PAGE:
The Studio System in the Fifties
355 Pages, 6.00 x 9.00 in
Sales Date: July 1, 1994
The 1950s was one of the most turbulent periods in the history of motion pictures and television. During the decade, as Hollywood's most powerful studios and independent producers shifted into TV production, TV replaced film as America's principal postwar culture industry.
This pioneering study offers the first thorough exploration of the movie industry's shaping role in the development of television and its narrative forms. Drawing on the archives of Warner Bros. and David O. Selznick Productions and on interviews with participants in both industries, Christopher Anderson demonstrates how the episodic telefilm series, a clear descendant of the feature film, became and has remained the dominant narrative form in prime-time TV.
This research suggests that the postwar motion picture industry was less an empire on the verge of ruin—as common wisdom has it—than one struggling under unsettling conditions to redefine its frontiers. Beyond the obvious contribution to film and television studies, these findings add an important chapter to the study of American popular culture of the postwar period.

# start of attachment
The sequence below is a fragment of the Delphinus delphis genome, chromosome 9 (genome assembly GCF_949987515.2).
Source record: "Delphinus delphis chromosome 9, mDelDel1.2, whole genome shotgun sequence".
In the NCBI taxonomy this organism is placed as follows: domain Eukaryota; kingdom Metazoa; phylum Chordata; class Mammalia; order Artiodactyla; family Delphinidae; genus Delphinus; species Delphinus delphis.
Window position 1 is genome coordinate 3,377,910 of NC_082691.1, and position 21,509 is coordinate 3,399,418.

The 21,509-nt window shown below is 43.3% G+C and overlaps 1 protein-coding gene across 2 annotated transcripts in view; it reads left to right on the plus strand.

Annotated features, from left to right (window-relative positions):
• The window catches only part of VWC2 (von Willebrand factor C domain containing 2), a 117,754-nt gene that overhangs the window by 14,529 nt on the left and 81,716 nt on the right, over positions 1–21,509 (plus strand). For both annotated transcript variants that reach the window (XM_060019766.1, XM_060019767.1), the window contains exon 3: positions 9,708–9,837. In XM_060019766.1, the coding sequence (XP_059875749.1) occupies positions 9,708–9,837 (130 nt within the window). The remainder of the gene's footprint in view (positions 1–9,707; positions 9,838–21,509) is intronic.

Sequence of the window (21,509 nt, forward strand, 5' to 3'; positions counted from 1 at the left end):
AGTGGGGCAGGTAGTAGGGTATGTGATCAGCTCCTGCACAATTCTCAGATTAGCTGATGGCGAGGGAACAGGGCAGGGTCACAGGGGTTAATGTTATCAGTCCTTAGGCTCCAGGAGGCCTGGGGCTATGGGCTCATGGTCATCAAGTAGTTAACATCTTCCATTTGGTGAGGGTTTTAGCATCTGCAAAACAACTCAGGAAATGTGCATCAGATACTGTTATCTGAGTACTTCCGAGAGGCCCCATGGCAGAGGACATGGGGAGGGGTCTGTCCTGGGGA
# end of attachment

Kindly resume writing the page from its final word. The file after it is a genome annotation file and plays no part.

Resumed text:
Most definitely a book worth reading and an important contribution to media history. . . . Anderson blazes trails for continued investigation into the many historical questions surrounding the integration of film and television, questions highly relevant to the American mediascape of the 1990s.~Historical Journal of Film, Radio, and Television
- I. Introduction: Hollywood in the Home
- II. Thwarted Ambitions in the Studio Era
- III. Escape from the Studio System: Independent Producers and Television
- IV. The Sponsor’s Medium: Light’s Diamond Jubilee and the Campaign for the Peaceful Atom
- V. David O. Selznick and the Making of Light’s Diamond Jubilee
- VI. Disneyland
- VII. Origins of Warner Bros. Television
- VIII. Negotiating the Television Text: Warner Bros. Presents
- IX. Reviving the Studio System at Warner Bros. Television
- X. The Pathology of Mass Production
- XI. Epilogue